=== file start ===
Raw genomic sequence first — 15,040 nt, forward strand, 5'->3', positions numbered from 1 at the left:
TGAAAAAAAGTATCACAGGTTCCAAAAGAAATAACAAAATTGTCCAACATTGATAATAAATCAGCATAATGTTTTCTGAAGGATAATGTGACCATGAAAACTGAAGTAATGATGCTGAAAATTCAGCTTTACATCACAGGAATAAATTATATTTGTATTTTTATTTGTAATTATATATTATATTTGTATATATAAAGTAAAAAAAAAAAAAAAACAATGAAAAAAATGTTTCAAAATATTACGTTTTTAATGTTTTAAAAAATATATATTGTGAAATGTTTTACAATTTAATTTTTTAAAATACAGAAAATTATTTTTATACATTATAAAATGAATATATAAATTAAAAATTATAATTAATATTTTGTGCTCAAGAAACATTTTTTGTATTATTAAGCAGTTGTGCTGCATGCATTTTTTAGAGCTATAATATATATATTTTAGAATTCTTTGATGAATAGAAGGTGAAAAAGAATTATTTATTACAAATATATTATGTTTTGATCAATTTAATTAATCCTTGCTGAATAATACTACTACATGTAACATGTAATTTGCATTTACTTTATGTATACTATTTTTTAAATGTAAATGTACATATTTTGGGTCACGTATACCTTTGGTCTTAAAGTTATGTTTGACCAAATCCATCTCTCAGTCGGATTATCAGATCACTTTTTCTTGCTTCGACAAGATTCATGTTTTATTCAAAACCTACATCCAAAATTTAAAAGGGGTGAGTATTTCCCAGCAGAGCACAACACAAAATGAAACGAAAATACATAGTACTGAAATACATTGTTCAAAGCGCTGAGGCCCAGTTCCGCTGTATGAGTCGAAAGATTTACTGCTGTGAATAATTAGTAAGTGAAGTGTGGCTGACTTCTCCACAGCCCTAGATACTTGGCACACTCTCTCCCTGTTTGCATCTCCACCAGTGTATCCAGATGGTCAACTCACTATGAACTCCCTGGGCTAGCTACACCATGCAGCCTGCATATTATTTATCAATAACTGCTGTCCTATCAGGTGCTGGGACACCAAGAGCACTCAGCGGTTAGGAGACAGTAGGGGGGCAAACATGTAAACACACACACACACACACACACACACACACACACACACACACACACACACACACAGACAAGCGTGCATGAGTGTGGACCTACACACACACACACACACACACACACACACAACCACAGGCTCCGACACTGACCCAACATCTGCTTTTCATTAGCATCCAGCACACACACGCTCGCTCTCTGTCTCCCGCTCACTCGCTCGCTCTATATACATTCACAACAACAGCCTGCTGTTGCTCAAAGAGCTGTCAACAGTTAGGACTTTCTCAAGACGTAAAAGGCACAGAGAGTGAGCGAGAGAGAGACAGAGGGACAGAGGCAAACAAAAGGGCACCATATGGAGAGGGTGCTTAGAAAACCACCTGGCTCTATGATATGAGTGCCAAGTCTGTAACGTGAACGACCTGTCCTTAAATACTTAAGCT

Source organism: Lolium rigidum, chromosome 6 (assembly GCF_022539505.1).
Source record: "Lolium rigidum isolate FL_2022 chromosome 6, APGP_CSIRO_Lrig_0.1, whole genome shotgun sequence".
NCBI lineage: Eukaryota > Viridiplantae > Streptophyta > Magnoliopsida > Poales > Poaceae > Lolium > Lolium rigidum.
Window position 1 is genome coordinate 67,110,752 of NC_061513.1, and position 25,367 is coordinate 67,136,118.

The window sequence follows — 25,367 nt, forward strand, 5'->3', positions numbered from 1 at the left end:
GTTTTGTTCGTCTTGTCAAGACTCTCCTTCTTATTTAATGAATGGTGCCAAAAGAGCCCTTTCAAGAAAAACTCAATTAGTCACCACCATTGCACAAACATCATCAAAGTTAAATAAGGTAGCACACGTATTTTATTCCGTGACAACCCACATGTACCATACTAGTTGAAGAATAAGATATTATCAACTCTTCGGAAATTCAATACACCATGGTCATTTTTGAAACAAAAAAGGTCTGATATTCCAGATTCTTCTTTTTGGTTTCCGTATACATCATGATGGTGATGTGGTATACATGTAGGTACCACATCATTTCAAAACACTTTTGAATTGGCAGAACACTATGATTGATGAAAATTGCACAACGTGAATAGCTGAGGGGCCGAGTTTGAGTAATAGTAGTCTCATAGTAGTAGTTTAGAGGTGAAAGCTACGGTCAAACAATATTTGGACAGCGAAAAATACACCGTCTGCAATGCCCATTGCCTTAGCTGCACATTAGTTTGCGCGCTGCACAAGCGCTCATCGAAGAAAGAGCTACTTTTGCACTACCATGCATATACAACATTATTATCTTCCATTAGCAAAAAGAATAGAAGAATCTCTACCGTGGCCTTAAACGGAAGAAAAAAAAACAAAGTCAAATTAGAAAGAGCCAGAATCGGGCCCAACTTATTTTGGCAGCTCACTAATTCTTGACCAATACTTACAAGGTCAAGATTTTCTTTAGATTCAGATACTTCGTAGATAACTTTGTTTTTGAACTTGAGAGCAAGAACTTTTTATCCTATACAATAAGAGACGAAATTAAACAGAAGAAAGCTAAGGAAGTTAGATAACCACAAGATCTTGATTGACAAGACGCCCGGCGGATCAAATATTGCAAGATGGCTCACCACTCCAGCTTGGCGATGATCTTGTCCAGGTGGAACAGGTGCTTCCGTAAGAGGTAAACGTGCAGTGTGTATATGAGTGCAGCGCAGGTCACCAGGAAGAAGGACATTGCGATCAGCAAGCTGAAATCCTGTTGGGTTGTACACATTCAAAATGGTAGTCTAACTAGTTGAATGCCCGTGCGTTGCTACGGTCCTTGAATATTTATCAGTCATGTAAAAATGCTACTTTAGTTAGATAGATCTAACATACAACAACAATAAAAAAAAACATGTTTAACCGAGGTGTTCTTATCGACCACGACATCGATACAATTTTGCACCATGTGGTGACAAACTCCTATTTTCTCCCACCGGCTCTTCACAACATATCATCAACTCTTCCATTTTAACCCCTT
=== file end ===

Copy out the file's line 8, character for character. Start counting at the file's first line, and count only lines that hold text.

GTTTTGTTCGTCTTGTCAAGACTCTCCTTCTTATTTAATGAATGGTGCCAAAAGAGCCCTTTCAAGAAAAACTCAATTAGTCACCACCATTGCACAAACATCATCAAAGTTAAATAAGGTAGCACACGTATTTTATTCCGTGACAACCCACATGTACCATACTAGTTGAAGAATAAGATATTATCAACTCTTCGGAAATTCAATACACCATGGTCATTTTTGAAACAAAAAAGGTCTGATATTCCAGATTCTTCTTTTTGGTTTCCGTATACATCATGATGGTGATGTGGTATACATGTAGGTACCACATCATTTCAAAACACTTTTGAATTGGCAGAACACTATGATTGATGAAAATTGCACAACGTGAATAGCTGAGGGGCCGAGTTTGAGTAATAGTAGTCTCATAGTAGTAGTTTAGAGGTGAAAGCTACGGTCAAACAATATTTGGACAGCGAAAAATACACCGTCTGCAATGCCCATTGCCTTAGCTGCACATTAGTTTGCGCGCTGCACAAGCGCTCATCGAAGAAAGAGCTACTTTTGCACTACCATGCATATACAACATTATTATCTTCCATTAGCAAAAAGAATAGAAGAATCTCTACCGTGGCCTTAAACGGAAGAAAAAAAAACAAAGTCAAATTAGAAAGAGCCAGAATCGGGCCCAACTTATTTTGGCAGCTCACTAATTCTTGACCAATACTTACAAGGTCAAGATTTTCTTTAGATTCAGATACTTCGTAGATAACTTTGTTTTTGAACTTGAGAGCAAGAACTTTTTATCCTATACAATAAGAGACGAAATTAAACAGAAGAAAGCTAAGGAAGTTAGATAACCACAAGATCTTGATTGACAAGACGCCCGGCGGATCAAATATTGCAAGATGGCTCACCACTCCAGCTTGGCGATGATCTTGTCCAGGTGGAACAGGTGCTTCCGTAAGAGGTAAACGTGCAGTGTGTATATGAGTGCAGCGCAGGTCACCAGGAAGAAGGACATTGCGATCAGCAAGCTGAAATCCTGTTGGGTTGTACACATTCAAAATGGTAGTCTAACTAGTTGAATGCCCGTGCGTTGCTACGGTCCTTGAATATTTATCAGTCATGTAAAAATGCTACTTTAGTTAGATAGATCTAACATACAACAACAATAAAAAAAAACATGTTTAACCGAGGTGTTCTTATCGACCACGACATCGATACAATTTTGCACCATGTGGTGACAAACTCCTATTTTCTCCCACCGGCTCTTCACAACATATCATCAACTCTTCCATTTTAACCCCTT